Lombardi remains upbeat about Lions offense

Josh Katzenstein
The Detroit News

Allen Park — Despite an unimpressive showing the first two games, Lions offensive coordinator Joe Lombardi remains confident that his group can turn things around for the remainder for the season.

“I think we’re very optimistic in the direction that we’re going,” he said Thursday. “We’ve had a couple of rough games, obviously, but you’re never surprised. This is a hard league. It’s hard to win; it’s hard to win on the road. But we’re still very optimistic in the direction we’re going.”

So far, the Lions are tied for 25th in the NFL in total offense and tied for 19th in points scored. Neither Calvin Johnson nor Golden Tate has a 100-yard receiving game yet, and Matthew Stafford hasn’t thrown for 300 yards in either game, something he accomplished in one of the first two games each of the last four years.

The Lions also rank 31st in rushing offense and are averaging a lowly 3.3-yard average per run.

The offensive line has obviously been a major factor in the lackluster offensive performance as there have been few holes in the run game while Stafford has had limited time to throw from a clean pocket. To correct the issues, Lombardi pointed to improving communication and fundamentals.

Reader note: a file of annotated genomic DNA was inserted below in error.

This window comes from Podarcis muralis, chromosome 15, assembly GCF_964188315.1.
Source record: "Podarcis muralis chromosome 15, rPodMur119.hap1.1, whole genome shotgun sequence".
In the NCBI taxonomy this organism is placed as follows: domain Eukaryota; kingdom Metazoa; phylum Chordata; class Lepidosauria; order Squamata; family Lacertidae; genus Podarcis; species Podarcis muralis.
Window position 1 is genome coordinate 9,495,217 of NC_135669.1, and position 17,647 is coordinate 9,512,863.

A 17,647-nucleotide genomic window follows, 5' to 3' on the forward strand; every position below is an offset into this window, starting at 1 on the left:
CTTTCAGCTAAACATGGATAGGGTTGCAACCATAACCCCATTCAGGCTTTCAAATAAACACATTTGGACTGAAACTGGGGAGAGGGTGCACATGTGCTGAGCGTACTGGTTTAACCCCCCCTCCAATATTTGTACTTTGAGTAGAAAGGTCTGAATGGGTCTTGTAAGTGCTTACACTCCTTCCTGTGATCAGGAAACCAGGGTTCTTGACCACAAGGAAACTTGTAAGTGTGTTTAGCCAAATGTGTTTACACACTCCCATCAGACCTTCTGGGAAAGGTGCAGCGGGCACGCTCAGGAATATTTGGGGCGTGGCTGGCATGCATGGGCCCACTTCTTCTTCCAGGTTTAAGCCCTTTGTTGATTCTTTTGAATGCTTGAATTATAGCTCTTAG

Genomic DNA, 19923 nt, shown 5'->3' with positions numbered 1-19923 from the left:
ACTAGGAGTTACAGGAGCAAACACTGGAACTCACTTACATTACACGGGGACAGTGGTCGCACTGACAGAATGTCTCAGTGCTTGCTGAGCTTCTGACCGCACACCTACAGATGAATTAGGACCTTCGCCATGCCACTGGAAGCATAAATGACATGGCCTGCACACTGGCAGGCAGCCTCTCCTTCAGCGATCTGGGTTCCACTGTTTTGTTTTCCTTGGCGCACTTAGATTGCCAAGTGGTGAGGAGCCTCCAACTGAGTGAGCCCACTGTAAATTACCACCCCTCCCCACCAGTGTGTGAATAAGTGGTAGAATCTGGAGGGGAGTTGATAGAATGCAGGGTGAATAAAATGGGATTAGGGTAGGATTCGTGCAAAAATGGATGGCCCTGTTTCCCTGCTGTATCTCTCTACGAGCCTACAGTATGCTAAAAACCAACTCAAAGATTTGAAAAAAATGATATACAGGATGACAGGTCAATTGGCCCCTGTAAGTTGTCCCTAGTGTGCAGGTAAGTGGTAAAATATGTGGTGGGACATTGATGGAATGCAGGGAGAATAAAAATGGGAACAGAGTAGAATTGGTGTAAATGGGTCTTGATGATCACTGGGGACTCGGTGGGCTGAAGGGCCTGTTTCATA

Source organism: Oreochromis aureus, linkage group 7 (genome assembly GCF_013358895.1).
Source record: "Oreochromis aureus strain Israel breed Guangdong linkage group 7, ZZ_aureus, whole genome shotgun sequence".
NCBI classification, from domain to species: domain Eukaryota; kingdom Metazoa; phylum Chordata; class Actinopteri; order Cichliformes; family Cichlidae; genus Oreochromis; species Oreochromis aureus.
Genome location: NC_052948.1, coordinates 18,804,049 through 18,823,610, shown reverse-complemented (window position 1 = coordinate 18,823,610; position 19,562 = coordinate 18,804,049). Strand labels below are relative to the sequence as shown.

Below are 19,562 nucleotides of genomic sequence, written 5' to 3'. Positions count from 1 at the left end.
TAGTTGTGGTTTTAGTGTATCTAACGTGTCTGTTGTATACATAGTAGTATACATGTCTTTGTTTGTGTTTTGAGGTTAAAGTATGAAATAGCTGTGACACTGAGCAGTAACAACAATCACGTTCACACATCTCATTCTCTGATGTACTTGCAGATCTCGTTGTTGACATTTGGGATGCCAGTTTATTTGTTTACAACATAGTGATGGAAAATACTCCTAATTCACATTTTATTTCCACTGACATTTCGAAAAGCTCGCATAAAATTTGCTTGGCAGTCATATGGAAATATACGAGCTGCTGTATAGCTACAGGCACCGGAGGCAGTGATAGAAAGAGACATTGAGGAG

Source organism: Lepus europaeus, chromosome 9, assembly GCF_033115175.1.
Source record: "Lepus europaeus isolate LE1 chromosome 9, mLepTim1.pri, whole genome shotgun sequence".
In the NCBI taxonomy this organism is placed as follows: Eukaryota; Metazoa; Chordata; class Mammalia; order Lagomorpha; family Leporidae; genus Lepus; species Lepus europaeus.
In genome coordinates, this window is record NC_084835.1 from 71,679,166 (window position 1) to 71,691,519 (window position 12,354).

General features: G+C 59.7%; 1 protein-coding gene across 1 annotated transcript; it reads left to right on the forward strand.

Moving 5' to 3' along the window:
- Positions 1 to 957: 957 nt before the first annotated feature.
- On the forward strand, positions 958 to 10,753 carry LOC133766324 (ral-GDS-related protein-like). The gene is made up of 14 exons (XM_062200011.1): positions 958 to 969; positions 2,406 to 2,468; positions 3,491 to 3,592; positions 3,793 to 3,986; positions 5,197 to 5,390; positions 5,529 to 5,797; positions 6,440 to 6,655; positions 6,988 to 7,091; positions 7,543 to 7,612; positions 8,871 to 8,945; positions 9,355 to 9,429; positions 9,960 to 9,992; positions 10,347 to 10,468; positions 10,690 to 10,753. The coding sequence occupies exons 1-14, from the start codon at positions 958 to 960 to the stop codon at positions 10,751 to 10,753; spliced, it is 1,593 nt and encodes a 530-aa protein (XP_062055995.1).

Asked what’s keeping him optimistic that the offense can improve, Lombardi pointed to the team’s “good players” and the fact that the Lions have “executed well in spots.”

“When we get a little more consistent, we’re going to be a lot more excited about it,” he said.

While many of the physical issues are correctable, Lombardi said it’ll be important for the coaches to ensure the players understand everything the coaches want from them. He also pointed to his play calling as a reason for the subpar offensive performance.

“Not good enough, I guess,” he said of his play calling. “We’ve got to score more points. … Not scoring enough points is the problem, so we’ve got to find the formula. We’ve got good enough players. We just have to find the formula to help them succeed.”

Among the players Lombardi is referencing are Johnson and Tate, among the best receiving duos in the NFL, and tight end Eric Ebron and running back Ameer Abdullah, two emerging talents.

In the past, even with offensive line issues, the Lions had little problem stretching the field with Johnson and the strong-armed Stafford. However, Stafford has yet to complete any of his four passes that traveled 20-plus yards downfield, and in Week 2, the Lions’ longest play from scrimmage was just 19 yards.

Lombardi said Stafford’s ailments the first two games haven’t “significantly altered the game plan.” He also said he’s not worried about the ability of Johnson or Tate to win on deep routes and that the fear of turning the ball over doesn’t impact the decision to throw over the top.

“We trust Matt throwing deep,” Lombardi said.